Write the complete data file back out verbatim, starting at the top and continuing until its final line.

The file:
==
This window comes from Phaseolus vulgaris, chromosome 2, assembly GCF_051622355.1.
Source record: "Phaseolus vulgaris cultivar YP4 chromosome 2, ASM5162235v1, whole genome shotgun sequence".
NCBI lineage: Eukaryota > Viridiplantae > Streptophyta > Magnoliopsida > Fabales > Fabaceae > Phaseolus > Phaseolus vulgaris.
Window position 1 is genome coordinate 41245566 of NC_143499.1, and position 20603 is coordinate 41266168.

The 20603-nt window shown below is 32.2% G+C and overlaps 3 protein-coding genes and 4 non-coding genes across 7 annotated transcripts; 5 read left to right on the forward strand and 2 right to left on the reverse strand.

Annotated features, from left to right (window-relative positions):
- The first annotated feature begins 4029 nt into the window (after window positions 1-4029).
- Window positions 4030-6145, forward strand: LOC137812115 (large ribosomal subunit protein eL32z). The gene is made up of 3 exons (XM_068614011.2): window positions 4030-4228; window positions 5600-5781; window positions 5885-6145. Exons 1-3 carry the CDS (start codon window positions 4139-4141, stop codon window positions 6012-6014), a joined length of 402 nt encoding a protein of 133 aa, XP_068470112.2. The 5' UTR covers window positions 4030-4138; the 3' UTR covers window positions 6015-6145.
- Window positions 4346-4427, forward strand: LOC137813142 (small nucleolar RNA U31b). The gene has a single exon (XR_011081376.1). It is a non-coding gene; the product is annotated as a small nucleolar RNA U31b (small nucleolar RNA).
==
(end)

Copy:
This window comes from Phaseolus vulgaris, chromosome 2, assembly GCF_051622355.1.
Source record: "Phaseolus vulgaris cultivar YP4 chromosome 2, ASM5162235v1, whole genome shotgun sequence".
NCBI lineage: Eukaryota > Viridiplantae > Streptophyta > Magnoliopsida > Fabales > Fabaceae > Phaseolus > Phaseolus vulgaris.
Window position 1 is genome coordinate 41245566 of NC_143499.1, and position 20603 is coordinate 41266168.

The 20603-nt window shown below is 32.2% G+C and overlaps 3 protein-coding genes and 4 non-coding genes across 7 annotated transcripts; 5 read left to right on the forward strand and 2 right to left on the reverse strand.

Annotated features, from left to right (window-relative positions):
- The first annotated feature begins 4029 nt into the window (after window positions 1-4029).
- Window positions 4030-6145, forward strand: LOC137812115 (large ribosomal subunit protein eL32z). The gene is made up of 3 exons (XM_068614011.2): window positions 4030-4228; window positions 5600-5781; window positions 5885-6145. Exons 1-3 carry the CDS (start codon window positions 4139-4141, stop codon window positions 6012-6014), a joined length of 402 nt encoding a protein of 133 aa, XP_068470112.2. The 5' UTR covers window positions 4030-4138; the 3' UTR covers window positions 6015-6145.
- Window positions 4346-4427, forward strand: LOC137813142 (small nucleolar RNA U31b). The gene has a single exon (XR_011081376.1). It is a non-coding gene; the product is annotated as a small nucleolar RNA U31b (small nucleolar RNA).